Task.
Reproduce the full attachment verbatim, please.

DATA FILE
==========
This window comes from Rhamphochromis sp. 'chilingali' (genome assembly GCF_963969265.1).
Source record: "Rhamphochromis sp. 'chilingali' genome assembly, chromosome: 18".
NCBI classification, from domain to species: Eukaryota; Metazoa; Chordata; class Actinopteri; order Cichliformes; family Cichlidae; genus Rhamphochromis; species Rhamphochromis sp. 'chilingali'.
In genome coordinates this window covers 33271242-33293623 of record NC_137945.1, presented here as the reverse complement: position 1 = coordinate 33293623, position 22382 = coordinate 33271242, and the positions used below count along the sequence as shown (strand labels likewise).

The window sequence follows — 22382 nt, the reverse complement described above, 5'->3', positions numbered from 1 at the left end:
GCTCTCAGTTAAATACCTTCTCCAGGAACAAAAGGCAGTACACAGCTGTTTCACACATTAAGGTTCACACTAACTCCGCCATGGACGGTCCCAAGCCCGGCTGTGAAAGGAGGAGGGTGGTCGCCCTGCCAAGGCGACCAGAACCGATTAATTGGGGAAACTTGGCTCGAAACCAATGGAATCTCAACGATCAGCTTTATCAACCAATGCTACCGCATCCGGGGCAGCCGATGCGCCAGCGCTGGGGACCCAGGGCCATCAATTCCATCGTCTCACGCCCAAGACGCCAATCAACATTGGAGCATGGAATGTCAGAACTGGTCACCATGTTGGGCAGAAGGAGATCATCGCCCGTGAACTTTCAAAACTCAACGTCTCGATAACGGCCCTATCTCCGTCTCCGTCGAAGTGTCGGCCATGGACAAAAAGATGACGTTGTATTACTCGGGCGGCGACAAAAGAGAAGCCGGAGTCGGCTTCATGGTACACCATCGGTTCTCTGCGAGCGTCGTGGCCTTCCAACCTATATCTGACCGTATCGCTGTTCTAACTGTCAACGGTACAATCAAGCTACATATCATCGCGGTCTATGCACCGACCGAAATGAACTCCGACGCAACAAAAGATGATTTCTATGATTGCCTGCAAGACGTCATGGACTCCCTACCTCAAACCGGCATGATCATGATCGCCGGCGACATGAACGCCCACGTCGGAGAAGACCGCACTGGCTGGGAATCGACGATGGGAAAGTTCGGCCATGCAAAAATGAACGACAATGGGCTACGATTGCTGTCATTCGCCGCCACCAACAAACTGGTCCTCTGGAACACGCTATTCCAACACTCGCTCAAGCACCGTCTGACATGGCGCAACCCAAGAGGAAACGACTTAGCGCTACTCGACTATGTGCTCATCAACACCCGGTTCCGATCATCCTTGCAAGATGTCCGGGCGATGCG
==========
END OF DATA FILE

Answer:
This window comes from Rhamphochromis sp. 'chilingali' (genome assembly GCF_963969265.1).
Source record: "Rhamphochromis sp. 'chilingali' genome assembly, chromosome: 18".
NCBI classification, from domain to species: Eukaryota; Metazoa; Chordata; class Actinopteri; order Cichliformes; family Cichlidae; genus Rhamphochromis; species Rhamphochromis sp. 'chilingali'.
In genome coordinates this window covers 33271242-33293623 of record NC_137945.1, presented here as the reverse complement: position 1 = coordinate 33293623, position 22382 = coordinate 33271242, and the positions used below count along the sequence as shown (strand labels likewise).

The window sequence follows — 22382 nt, the reverse complement described above, 5'->3', positions numbered from 1 at the left end:
GCTCTCAGTTAAATACCTTCTCCAGGAACAAAAGGCAGTACACAGCTGTTTCACACATTAAGGTTCACACTAACTCCGCCATGGACGGTCCCAAGCCCGGCTGTGAAAGGAGGAGGGTGGTCGCCCTGCCAAGGCGACCAGAACCGATTAATTGGGGAAACTTGGCTCGAAACCAATGGAATCTCAACGATCAGCTTTATCAACCAATGCTACCGCATCCGGGGCAGCCGATGCGCCAGCGCTGGGGACCCAGGGCCATCAATTCCATCGTCTCACGCCCAAGACGCCAATCAACATTGGAGCATGGAATGTCAGAACTGGTCACCATGTTGGGCAGAAGGAGATCATCGCCCGTGAACTTTCAAAACTCAACGTCTCGATAACGGCCCTATCTCCGTCTCCGTCGAAGTGTCGGCCATGGACAAAAAGATGACGTTGTATTACTCGGGCGGCGACAAAAGAGAAGCCGGAGTCGGCTTCATGGTACACCATCGGTTCTCTGCGAGCGTCGTGGCCTTCCAACCTATATCTGACCGTATCGCTGTTCTAACTGTCAACGGTACAATCAAGCTACATATCATCGCGGTCTATGCACCGACCGAAATGAACTCCGACGCAACAAAAGATGATTTCTATGATTGCCTGCAAGACGTCATGGACTCCCTACCTCAAACCGGCATGATCATGATCGCCGGCGACATGAACGCCCACGTCGGAGAAGACCGCACTGGCTGGGAATCGACGATGGGAAAGTTCGGCCATGCAAAAATGAACGACAATGGGCTACGATTGCTGTCATTCGCCGCCACCAACAAACTGGTCCTCTGGAACACGCTATTCCAACACTCGCTCAAGCACCGTCTGACATGGCGCAACCCAAGAGGAAACGACTTAGCGCTACTCGACTATGTGCTCATCAACACCCGGTTCCGATCATCCTTGCAAGATGTCCGGGCGATGCG